This weekend, American soldiers have once again stepped into harm’s way, as Operation Odyssey Dawn begins in Libya. Coincidentally, we’re also passing through a pop-culture moment of some significance, as a sizable portion of our cultural elite find themselves strongly at odds with audiences over an unexpectedly popular movie, Battle: Los Angeles.
Pop-culture criticism can be a tricky affair. Critics often praise a film that audiences ignore, or vice versa. What’s interesting in this case is how profound the disconnect has become. Battle: LA passed the $60 million mark at the box office this weekend, but many critics don’t just dislike this movie, they hate it.
Most notoriously, Roger Ebert of the Chicago Tribune went absolutely berserk, writing a review that begins:
“‘Battle: Los Angeles’ is noisy, violent, ugly and stupid. Its manufacture is a reflection of appalling cynicism on the part of its makers, who don’t even try to make it more than senseless chaos. Here’s a science-fiction film that’s an insult to the words ‘science’ and ‘fiction,’ and the hyphen in between them. You want to cut it up to clean under your fingernails.”
So it’s not just a poorly-made film – it’s an act of cynicism, an insult, a piece of celluloid garbage fit for nothing except scooping out toejam. Ebert concludes his review by calling anyone who “admires” Battle: LA an “idiot,” and advising women to break up with men who take them to see the film and profess to enjoy it. He later went on Twitter to announce that the success of the movie had resulted in “the loss of millions of hours of human life” and “dumbing down of audiences.” I would pause to note that the critic who serves as Michael Moore’s shoeshine boy has absolutely no room whatsoever to insult anyone else’s intelligence.
It’s not just Ebert, though. Check aggregate sites like Rotten Tomatoes or Metacritic, and you’ll find bile pumping by the gallon. No film is everyone’s cup of tea, but this one has enemies. What’s going on here?
I had a chance to see Battle: LA over the weekend, and speaking as a lifelong fan of science fiction, I found it no more implausible than most other alien invasion flicks. Let’s put it this way: nobody blows up the alien mothership by uploading a virus from Macintosh, and the aliens don’t dissolve in water.
In fact, the aliens are evidently after our water, and that’s about all we really learn about them. This is appropriate, because the story follows a small unit of Marines, led by troubled Staff Sergeant Nantz (played by Aaron Eckhart with flashes of old-time movie-star charisma), who are swept into pitched combat against a powerful and merciless invasion force. Aside from some radio chatter, TV news reports, and intelligence from friendly soldiers, they don’t know much about the Big Picture, so neither does the audience. They’re just trying to rescue some civilians and avoid soaking up extraterrestrial bullets.
The nameless aliens have nothing to say to us. They come down in a shower of meteors and immediately begin gunning down everyone in their path. Their technology is formidable, but not mystical. They’re more enigmatic than most Hollywood alien invaders – even the locust-like villains from Independence Day paused to exchange a few menacing words with the heroes – but no less “believable.” As for the special effects, this movie gets a lot done on a limited budget. The production values are no insult.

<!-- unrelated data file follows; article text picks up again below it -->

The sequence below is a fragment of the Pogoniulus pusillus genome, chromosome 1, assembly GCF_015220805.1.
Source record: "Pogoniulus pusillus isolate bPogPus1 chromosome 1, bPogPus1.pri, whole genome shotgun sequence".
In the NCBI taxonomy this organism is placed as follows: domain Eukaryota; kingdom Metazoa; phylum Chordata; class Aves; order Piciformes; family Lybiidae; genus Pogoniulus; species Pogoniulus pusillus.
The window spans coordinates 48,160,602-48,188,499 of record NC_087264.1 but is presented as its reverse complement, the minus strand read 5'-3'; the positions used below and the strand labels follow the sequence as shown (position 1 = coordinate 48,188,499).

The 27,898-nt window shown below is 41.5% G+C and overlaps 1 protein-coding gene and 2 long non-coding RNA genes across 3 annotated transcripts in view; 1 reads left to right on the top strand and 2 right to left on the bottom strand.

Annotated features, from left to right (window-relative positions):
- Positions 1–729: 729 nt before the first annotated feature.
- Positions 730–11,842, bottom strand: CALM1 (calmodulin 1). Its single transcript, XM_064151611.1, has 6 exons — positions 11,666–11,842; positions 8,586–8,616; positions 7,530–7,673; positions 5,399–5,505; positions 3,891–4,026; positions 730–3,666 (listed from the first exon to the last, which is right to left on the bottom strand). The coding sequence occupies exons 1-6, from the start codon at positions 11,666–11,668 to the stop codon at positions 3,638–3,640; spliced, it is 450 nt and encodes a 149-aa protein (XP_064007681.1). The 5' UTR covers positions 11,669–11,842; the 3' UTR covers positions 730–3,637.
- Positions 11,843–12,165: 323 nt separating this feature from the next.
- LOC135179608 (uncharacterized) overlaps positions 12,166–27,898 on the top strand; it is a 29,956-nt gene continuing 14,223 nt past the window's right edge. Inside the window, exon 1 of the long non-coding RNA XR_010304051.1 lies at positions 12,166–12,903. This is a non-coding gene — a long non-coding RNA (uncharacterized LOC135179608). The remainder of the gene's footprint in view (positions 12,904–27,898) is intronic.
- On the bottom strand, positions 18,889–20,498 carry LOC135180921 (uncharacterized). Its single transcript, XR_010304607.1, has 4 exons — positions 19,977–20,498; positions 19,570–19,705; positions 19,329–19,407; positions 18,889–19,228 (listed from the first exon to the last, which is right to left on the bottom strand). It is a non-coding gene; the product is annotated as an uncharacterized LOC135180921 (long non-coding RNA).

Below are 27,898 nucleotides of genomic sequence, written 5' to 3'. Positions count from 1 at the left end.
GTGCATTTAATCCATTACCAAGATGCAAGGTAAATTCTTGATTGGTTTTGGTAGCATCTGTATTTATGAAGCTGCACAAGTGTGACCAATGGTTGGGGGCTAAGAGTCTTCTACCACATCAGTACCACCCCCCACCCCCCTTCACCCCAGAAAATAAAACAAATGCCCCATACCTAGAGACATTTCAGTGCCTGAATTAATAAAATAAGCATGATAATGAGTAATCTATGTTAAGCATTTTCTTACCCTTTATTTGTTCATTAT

It’s not really the aliens that people like Roger Ebert are so upset about. It’s the Marines.
Battle: LA is extremely positive in its portrayal of Staff Sergeant Nantz, his men, and an Air Force tech sergeant they sweep up along the way. They have their moments of doubt and fear, but their bravery and dedication to duty are forged of steel. After a devastating initial encounter with powerful, bloodthirsty enemy forces, they study the foe and learn how to fight back with impressive skill. Their battle cry, whose history Nantz explains to a rescued civilian, is “Retreat, hell!” They mean it.
I’m a connoisseur of movie moments that convey quiet nobility, simple scenes with minimal dialogue that showcase powerful and eternal values. There is such a moment in Battle: LA, right after Staff Sergeant Nantz rappels out of a helicopter. If you’re an average American – especially if you’ve served in the military, or have loved ones who serve – you’ll be deeply moved. If you’re a snide blue-state film critic, you’ll want to throw up into your popcorn tub.
Our cultural elites do not know how to handle valor without irony. Their taste runs more to stories like Avatar, where the last decent man in the galaxy turns traitor on the evil military-industrial complex that hired him to be an oppressor. They also underestimate the spirit of the American people, who refuse to lie back in their comfortable caskets and decompose, no matter how often the smart set explains how the best days of the United States are behind it. Courage is not stupid, sacrifice is not a mistake, and the people of this country have a knack for solving “impossible” problems.
No wonder our betters have such trouble understanding why so many of us enjoy this movie. Battle: LA reminds us that Marines don’t rest, they reload… and the Marines are America.